OFA wants study on impact of Wind Turbines
The Ontario Federation of Agriculture adopted a resolution to initiate a human and farm animal impact study of existing Ontario wind turbine areas.
The OFA believe that wind turbines are providing a genuine economic stimulus for Ontario farmers but believe there have also been a few instances of noise and stray voltage concerns impacting some farmers who have turbine setbacks at or greater than government regulations.
The Huron Federation brought the resolution forward to the OFA.
Director Joe Vermunt says the reasoning for the resolution is that the Province needs science based studies done on the effects of turbines.
He says they need to be accountable to people living near turbines, land owners and the companies putting the turbines up.
Vermunt says the OFA will now initiate the study that among other things will look at health issues for humans and farm animals and turbine setbacks.
Prices farmers received for their commodities fell 0.9 per cent in March from the same month a year earlier -- as the crops index fell, more than offsetting the growth in the total livestock and animal products index.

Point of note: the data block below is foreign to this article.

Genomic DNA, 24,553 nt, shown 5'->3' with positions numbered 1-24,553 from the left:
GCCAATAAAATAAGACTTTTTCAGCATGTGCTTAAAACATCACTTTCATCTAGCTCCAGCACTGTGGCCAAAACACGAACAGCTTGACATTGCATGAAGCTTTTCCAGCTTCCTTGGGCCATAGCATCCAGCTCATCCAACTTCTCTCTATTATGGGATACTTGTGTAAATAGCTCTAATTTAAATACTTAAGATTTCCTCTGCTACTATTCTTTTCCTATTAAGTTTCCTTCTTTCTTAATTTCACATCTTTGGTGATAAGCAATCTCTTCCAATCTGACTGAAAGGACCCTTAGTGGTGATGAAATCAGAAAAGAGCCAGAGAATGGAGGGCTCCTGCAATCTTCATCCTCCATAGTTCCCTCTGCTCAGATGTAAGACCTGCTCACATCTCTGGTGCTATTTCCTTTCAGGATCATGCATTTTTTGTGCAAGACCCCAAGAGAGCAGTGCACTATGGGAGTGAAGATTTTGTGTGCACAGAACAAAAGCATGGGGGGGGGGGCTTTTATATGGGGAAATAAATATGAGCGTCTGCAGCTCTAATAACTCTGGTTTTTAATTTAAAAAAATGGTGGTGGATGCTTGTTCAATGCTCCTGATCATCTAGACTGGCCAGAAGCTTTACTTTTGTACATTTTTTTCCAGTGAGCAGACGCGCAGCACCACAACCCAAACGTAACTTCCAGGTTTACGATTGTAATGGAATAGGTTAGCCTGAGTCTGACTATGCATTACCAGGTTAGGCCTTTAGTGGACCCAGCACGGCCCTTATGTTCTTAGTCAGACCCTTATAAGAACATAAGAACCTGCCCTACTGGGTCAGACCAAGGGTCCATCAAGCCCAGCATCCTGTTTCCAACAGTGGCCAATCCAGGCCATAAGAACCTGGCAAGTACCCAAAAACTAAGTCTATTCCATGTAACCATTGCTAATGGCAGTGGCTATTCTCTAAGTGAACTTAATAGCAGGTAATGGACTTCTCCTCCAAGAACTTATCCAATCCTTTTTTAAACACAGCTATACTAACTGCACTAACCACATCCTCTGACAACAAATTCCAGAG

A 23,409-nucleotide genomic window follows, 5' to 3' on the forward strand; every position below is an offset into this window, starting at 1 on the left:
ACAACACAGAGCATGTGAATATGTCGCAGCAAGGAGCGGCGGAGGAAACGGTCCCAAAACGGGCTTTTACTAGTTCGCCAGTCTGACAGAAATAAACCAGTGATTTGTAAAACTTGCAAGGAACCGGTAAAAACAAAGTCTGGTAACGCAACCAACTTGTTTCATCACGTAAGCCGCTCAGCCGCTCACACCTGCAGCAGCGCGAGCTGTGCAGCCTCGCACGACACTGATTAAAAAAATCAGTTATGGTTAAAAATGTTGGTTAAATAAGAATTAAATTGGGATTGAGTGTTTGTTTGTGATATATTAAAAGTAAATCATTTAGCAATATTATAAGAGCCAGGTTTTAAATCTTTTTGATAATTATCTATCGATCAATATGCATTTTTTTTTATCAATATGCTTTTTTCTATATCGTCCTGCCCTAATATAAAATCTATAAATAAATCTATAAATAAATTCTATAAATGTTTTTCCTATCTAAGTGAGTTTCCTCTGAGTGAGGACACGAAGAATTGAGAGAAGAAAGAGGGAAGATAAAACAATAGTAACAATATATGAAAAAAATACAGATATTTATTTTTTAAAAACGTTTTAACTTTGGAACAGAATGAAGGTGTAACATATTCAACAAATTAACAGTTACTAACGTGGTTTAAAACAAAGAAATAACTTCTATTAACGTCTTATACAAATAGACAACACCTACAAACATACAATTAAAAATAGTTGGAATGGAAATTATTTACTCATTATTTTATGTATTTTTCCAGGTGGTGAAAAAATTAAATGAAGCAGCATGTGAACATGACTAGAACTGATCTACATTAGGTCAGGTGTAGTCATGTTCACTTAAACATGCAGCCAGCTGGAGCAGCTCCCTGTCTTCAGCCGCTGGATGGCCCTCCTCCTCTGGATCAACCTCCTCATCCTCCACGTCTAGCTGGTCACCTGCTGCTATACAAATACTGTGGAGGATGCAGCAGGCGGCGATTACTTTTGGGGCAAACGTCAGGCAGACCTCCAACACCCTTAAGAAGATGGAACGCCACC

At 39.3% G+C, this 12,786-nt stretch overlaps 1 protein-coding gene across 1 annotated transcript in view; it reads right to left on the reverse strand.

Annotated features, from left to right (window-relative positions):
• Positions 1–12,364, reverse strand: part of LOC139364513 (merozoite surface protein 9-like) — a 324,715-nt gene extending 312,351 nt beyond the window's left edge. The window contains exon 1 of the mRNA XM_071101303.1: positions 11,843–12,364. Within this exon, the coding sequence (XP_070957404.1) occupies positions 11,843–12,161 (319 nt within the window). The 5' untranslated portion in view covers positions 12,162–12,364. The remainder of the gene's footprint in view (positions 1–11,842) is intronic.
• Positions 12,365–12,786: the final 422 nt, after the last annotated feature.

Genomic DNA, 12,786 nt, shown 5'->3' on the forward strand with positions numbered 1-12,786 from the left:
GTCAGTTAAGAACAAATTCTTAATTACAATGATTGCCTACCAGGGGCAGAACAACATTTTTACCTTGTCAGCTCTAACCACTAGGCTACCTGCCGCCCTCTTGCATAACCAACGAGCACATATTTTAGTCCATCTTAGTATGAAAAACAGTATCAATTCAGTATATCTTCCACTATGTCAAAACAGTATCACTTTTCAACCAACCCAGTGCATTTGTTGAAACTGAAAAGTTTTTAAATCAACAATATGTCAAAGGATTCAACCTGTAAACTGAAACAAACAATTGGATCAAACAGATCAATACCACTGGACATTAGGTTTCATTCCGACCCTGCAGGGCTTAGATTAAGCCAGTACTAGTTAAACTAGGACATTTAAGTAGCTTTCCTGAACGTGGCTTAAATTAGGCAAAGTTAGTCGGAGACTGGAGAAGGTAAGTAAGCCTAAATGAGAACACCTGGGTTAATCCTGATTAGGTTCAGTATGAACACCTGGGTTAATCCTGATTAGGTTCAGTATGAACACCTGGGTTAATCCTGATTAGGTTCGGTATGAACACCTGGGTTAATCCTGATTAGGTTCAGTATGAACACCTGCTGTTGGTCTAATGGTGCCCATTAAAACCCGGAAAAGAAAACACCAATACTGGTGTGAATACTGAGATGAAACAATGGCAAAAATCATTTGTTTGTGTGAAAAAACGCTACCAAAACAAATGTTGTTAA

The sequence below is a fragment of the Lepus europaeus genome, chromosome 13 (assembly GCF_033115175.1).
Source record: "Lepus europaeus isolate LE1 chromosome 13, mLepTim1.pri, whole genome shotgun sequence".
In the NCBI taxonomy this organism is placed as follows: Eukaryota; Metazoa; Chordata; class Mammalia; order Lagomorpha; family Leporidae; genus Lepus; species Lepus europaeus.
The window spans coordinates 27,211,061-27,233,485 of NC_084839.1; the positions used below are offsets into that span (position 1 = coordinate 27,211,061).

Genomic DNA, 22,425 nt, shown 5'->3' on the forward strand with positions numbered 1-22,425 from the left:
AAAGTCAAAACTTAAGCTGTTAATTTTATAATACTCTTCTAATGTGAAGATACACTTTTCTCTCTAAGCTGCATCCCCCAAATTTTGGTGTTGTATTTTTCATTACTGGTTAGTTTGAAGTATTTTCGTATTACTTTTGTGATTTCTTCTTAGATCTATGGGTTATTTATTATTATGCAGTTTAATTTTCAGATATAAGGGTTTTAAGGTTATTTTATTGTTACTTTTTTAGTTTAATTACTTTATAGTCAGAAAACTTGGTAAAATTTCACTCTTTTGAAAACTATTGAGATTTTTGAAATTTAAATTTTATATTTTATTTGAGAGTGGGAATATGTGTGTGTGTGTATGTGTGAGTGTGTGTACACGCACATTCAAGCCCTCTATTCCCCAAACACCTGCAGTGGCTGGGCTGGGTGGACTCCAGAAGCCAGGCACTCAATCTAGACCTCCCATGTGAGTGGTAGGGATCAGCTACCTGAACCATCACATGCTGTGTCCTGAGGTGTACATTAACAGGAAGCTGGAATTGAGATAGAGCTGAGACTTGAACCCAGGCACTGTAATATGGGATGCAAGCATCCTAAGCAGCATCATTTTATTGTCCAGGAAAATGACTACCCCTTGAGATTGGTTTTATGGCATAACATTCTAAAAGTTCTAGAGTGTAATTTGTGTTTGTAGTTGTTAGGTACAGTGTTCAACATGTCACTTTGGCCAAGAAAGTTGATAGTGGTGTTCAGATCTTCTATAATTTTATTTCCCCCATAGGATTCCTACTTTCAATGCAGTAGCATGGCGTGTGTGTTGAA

Stats Can reports The total crops index had a 12-month decrease of 18.3 per cent -- as prices were down for grains, oilseeds and specialty crops.
After the crops index reached the recent high of 155.3 in June 2008, production increases that year partially replenished global stocks, contributing to the decline in the crops index to 124.3 in March 2009.
The prices producers received for livestock and animal products in March were 16.5 per cent higher compared with March 2008, continuing the growth in year-over-year prices since June 2008.
A depreciating Canadian dollar relative to its American counterpart helped support higher cattle and hog prices.
Environmental approval has been given for a 32-hundred-hectare cranberry farm in New Brunswick.
Ocean Spray, of Massachusetts, plans to turn land near Rogersville into North America's largest cranberry farm.
An Environmental Impact Assessment registered on December 19th by the Massachusetts-based cranberry co-operative was the only hurdle standing in the way of the project moving ahead.
A government source says conditions have been put in place to protect water quality and quantity, fish habitat, and archeological resources around Lake Despres.